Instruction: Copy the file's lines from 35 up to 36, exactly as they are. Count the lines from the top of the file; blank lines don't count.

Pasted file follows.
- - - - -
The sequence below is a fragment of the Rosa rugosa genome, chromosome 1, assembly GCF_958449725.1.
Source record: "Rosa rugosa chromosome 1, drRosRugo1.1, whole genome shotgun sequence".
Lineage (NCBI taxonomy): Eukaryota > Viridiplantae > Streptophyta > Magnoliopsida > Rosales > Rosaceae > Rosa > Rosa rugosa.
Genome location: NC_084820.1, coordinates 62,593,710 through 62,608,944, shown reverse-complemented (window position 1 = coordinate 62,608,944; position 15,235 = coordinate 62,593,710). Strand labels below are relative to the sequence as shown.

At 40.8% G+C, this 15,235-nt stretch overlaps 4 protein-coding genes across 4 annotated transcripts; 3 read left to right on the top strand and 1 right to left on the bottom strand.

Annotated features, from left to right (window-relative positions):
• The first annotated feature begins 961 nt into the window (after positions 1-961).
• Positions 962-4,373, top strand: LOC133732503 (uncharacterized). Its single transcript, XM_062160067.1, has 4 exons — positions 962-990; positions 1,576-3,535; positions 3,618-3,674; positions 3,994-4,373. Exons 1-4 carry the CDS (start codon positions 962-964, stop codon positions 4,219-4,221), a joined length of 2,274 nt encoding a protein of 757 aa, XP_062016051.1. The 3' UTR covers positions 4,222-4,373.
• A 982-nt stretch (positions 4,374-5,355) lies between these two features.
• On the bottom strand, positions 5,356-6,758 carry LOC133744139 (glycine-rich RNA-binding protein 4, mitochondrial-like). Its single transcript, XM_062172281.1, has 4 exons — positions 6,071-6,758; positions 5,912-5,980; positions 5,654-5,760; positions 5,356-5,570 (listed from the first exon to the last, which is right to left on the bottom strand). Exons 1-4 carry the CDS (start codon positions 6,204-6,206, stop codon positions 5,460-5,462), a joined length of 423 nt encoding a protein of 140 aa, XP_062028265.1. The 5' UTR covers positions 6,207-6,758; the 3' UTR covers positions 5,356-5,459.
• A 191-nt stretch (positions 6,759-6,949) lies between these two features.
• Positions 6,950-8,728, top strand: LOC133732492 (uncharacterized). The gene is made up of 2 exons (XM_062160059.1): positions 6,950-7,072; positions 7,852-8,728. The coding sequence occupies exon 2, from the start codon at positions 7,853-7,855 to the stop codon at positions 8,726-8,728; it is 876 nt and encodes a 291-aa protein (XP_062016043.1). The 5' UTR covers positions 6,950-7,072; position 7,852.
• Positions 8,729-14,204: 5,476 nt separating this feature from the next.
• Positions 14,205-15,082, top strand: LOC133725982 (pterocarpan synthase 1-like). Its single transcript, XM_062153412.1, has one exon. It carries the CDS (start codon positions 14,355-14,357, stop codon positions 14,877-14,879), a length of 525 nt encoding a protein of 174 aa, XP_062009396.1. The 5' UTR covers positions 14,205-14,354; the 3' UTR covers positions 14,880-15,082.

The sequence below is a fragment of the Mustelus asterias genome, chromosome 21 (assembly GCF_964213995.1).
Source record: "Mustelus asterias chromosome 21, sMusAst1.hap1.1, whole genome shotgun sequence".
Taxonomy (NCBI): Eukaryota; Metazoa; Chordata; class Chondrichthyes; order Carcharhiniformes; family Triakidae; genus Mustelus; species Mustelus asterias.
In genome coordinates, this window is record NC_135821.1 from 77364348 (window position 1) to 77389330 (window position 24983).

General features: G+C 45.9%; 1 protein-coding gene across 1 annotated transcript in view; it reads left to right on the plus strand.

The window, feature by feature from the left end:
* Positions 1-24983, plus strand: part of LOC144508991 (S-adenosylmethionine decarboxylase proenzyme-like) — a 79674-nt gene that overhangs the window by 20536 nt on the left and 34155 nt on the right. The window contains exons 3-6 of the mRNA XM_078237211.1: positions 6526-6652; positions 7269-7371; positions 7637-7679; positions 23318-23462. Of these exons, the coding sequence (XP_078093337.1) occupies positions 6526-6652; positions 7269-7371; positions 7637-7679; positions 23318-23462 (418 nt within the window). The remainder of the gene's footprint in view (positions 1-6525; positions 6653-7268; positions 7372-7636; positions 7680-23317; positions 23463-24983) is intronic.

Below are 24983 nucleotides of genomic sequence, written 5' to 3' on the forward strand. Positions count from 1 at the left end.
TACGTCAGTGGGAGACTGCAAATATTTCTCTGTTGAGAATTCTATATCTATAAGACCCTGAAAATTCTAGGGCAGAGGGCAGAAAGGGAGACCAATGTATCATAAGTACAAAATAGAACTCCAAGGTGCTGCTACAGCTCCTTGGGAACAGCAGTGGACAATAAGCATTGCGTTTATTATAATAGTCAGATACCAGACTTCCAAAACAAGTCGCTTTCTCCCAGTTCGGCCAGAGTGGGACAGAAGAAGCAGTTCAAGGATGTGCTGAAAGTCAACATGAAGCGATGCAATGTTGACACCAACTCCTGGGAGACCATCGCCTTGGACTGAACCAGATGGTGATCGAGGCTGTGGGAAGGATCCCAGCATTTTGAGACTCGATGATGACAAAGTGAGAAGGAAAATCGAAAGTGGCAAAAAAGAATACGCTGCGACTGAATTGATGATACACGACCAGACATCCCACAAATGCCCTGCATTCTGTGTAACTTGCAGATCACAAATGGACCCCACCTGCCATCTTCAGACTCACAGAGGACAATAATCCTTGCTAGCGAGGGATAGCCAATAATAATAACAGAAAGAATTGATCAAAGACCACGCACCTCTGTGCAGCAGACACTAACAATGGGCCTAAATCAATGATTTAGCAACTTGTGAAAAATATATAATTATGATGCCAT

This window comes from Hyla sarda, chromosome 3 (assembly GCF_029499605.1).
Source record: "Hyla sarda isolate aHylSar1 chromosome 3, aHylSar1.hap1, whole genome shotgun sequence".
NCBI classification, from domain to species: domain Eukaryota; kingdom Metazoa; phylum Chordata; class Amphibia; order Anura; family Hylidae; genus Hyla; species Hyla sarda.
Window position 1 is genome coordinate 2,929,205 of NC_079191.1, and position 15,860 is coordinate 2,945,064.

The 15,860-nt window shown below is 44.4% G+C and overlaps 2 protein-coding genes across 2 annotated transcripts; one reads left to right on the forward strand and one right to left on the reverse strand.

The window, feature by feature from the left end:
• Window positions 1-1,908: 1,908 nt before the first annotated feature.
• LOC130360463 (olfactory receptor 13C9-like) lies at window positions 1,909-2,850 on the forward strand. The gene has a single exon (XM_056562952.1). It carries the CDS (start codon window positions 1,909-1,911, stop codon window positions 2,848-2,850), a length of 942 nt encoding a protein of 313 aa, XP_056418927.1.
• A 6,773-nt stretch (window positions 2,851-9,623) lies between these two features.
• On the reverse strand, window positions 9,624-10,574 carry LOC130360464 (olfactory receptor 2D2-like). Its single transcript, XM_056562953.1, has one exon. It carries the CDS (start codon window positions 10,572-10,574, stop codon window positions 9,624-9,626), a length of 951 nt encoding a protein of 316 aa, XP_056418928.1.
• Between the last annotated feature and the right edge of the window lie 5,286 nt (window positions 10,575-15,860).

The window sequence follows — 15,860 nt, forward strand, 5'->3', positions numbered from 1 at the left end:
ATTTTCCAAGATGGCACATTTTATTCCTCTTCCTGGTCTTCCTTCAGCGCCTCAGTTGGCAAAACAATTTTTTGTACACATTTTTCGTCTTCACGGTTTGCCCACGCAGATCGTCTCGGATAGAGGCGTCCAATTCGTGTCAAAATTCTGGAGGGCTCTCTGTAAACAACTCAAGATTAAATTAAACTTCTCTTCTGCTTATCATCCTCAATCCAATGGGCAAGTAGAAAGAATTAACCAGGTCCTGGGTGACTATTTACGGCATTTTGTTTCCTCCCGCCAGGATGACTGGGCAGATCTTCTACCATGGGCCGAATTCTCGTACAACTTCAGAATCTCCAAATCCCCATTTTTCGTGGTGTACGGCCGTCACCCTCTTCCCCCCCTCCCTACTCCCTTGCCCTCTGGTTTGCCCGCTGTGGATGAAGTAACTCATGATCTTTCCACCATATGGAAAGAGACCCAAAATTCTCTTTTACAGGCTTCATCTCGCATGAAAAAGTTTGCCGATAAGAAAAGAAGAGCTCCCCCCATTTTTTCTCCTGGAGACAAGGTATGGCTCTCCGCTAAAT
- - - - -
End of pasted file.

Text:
The window sequence follows — 15,860 nt, forward strand, 5'->3', positions numbered from 1 at the left end:
ATTTTCCAAGATGGCACATTTTATTCCTCTTCCTGGTCTTCCTTCAGCGCCTCAGTTGGCAAAACAATTTTTTGTACACATTTTTCGTCTTCACGGTTTGCCCACGCAGATCGTCTCGGATAGAGGCGTCCAATTCGTGTCAAAATTCTGGAGGGCTCTCTGTAAACAACTCAAGATTAAATTAAACTTCTCTTCTGCTTATCATCCTCAATCCAATGGGCAAGTAGAAAGAATTAACCAGGTCCTGGGTGACTATTTACGGCATTTTGTTTCCTCCCGCCAGGATGACTGGGCAGATCTTCTACCATGGGCCGAATTCTCGTACAACTTCAGAATCTCCAAATCCCCATTTTTCGTGGTGTACGGCCGTCACCCTCTTCCCCCCCTCCCTACTCCCTTGCCCTCTGGTTTGCCCGCTGTGGATGAAGTAACTCATGATCTTTCCACCATATGGAAAGAGACCCAAAATTCTCTTTTACAGGCTTCATCTCGCATGAAAAAGTTTGCCGATAAGAAAAGAAGAGCTCCCCCCATTTTTTCTCCTGGAGACAAGGTATGGCTCTCCGCTAAAT